October 28, 2013

Hamline Sponsors the National Association for Multicultural Education Conference

Hamline School of Education was a sponsor of the Minnesota chapter of the National Association for Multicultural Education (MN-NAME) 2013 Conference  that took place on Saturday, October 26 at Hopkins High School. The theme of the conference was Insisting on Equity: What's Really Going on in Our Schools (and what we can do about it).

Rachel Endo, chair of teacher education in the School of Education, is on the board of directors of MN-NAME. The board, which organized the conference, consists of educators and multicultural advocates including several Hamline alumni and supporters: Nicky Blake (Hamline Master of Arts in Teaching alumna), Julia McBride-Bibby (educator), Jennifer Heimlich (AVID and social studies teacher at Hopkins High School), Seema Pothini (President of MN-NAME and Hamline Master of Arts in Education alumna), Joanna Waggoner-Norquest (Teach For America staff), and Perry Wilkinson (current student in Hamline's administrative licensure program and math teacher at Eagle Ridge Junior High School; also the winner of the 2012-2013 Teacher of the Year Award at his school).

The conference, which was attended by over 100 participants, including administrators, classroom teachers, concerned citizens, K-12 students, and university students consisted of multiple concurrent workshops, including one led by Letitia Basford, a faculty member in the school of education. Basford presented a workshop, Paying with Their Lives: One Family and the School-to-Prison Pipeline based on a collaborative project that she and Joe Lewis, a faculty member in the school of education, have widely presented and published with critical acclaim.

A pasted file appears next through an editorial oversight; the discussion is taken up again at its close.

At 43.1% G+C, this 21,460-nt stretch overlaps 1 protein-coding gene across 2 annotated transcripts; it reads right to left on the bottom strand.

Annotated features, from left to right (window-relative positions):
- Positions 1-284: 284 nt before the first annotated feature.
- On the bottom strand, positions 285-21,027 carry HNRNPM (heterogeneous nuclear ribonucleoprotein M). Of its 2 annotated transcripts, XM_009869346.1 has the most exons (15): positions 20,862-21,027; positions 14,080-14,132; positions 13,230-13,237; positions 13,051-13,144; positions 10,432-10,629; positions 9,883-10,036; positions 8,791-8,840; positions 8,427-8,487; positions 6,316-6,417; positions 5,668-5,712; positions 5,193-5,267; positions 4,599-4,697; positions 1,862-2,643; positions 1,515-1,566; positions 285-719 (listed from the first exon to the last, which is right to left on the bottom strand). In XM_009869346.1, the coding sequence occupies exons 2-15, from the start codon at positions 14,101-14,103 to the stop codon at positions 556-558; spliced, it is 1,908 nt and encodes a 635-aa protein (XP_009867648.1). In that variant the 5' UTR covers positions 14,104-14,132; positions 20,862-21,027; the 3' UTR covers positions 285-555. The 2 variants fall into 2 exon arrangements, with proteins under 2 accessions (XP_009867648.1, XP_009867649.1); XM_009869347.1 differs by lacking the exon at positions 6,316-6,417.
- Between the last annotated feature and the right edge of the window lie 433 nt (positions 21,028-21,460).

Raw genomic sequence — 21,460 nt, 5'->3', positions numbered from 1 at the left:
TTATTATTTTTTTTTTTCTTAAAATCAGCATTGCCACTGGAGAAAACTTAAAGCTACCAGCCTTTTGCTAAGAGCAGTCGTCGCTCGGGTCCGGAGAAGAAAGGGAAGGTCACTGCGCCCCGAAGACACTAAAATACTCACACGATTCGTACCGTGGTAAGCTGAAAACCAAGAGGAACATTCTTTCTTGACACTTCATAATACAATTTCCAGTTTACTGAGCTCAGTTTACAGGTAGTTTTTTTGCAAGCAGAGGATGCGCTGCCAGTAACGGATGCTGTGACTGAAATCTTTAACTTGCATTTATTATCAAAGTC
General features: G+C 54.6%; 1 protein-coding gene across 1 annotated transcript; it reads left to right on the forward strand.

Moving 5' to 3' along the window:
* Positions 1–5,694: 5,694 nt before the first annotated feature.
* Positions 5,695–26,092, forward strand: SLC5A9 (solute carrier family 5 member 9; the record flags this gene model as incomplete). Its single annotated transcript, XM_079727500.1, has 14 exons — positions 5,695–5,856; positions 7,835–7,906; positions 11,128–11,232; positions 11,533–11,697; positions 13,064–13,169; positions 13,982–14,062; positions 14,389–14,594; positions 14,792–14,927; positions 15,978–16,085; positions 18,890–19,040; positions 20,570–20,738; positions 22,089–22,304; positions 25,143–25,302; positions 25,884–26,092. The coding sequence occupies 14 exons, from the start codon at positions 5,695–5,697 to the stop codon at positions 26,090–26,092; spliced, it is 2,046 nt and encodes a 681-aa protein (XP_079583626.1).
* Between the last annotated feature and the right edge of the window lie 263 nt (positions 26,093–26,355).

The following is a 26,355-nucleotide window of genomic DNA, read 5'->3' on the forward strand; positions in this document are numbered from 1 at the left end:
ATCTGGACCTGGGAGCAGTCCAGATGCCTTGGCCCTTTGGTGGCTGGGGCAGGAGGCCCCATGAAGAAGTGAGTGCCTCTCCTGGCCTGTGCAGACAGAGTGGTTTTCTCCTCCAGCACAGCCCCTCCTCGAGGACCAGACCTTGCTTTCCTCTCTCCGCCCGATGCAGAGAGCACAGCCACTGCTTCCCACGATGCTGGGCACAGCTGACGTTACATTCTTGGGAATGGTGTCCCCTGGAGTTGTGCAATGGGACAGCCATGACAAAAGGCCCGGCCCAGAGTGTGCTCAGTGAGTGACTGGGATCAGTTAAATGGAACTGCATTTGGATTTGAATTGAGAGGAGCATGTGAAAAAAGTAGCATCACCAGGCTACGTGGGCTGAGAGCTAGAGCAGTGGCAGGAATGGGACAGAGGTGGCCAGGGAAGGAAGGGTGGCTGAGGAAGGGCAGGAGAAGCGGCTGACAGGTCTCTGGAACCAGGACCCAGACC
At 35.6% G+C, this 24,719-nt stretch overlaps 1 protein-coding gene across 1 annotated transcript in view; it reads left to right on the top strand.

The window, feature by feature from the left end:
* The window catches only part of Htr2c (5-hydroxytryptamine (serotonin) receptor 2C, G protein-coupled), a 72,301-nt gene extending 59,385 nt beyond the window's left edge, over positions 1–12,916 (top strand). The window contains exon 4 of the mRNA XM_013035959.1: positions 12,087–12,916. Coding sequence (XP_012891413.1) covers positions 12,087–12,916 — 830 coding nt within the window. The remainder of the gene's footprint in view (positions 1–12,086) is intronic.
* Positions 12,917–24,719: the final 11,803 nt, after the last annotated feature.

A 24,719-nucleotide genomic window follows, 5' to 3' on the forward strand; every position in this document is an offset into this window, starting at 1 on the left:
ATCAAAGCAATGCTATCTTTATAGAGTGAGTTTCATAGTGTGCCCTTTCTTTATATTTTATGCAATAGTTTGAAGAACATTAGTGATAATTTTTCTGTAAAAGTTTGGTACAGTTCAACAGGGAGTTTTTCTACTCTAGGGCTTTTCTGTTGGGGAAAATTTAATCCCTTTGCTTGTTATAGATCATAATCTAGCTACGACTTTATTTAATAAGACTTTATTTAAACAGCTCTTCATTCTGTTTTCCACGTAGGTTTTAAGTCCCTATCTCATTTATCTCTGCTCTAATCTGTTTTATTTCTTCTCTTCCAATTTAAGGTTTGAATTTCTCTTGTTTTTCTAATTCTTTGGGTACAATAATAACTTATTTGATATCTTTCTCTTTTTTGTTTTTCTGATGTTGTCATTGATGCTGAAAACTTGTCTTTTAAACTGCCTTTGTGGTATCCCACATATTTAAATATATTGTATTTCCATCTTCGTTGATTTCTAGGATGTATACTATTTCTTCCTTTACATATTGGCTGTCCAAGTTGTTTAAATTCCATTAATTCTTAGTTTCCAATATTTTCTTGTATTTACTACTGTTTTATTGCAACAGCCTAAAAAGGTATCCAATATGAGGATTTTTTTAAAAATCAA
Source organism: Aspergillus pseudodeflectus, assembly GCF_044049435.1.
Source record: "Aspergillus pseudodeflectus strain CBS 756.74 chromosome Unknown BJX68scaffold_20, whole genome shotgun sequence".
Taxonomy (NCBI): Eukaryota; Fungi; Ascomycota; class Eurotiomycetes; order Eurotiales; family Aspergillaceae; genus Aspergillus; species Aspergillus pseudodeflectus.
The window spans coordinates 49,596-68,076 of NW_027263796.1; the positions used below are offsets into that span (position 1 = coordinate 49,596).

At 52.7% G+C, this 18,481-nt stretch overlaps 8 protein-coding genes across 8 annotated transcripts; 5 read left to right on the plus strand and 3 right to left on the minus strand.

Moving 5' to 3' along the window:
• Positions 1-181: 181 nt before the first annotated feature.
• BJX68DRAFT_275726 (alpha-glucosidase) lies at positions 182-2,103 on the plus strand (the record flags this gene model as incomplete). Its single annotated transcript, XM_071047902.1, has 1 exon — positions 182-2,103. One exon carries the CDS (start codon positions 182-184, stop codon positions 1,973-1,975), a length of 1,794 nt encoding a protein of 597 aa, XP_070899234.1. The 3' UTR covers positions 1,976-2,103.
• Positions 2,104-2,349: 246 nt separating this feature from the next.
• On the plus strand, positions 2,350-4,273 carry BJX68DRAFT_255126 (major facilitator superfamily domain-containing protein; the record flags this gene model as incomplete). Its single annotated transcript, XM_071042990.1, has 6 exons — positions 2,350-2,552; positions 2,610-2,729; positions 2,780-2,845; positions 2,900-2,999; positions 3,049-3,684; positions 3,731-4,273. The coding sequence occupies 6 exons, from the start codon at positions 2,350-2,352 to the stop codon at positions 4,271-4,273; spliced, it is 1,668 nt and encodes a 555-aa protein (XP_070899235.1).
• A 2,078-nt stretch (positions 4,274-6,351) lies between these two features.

At the end of the conference, board member Heimlich facilitated a student-led panel by three Hopkins High School students. On April 26, the students and their allies coordinated a walk-out to protest inequitable educational policies and practices that did not serve the academic and socio-emotional needs of particular groups of students, especially those of color and who identify as LGBTQ. Each student panelist shared her or his experiences and hopes for more equitable schools.

"The significance of MN-NAME's conference was to illustrate how intersecting identities influence educational access, opportunities, and outcomes for different groups of people," Endo said. "Despite common assumptions that schools are neutral sites where everyone is treated in an equitable and supportive manner, this conference highlighted how inequities are often fueled by unintentional assumptions and beliefs about a particular student's worth based on her or his appearance, background, or personal circumstances. The Hopkins High School students and workshop presenters deeply inspired the vast majority of conference participants to make personal and professional choices to advocate for inclusive and safe schools where all students are set up for success."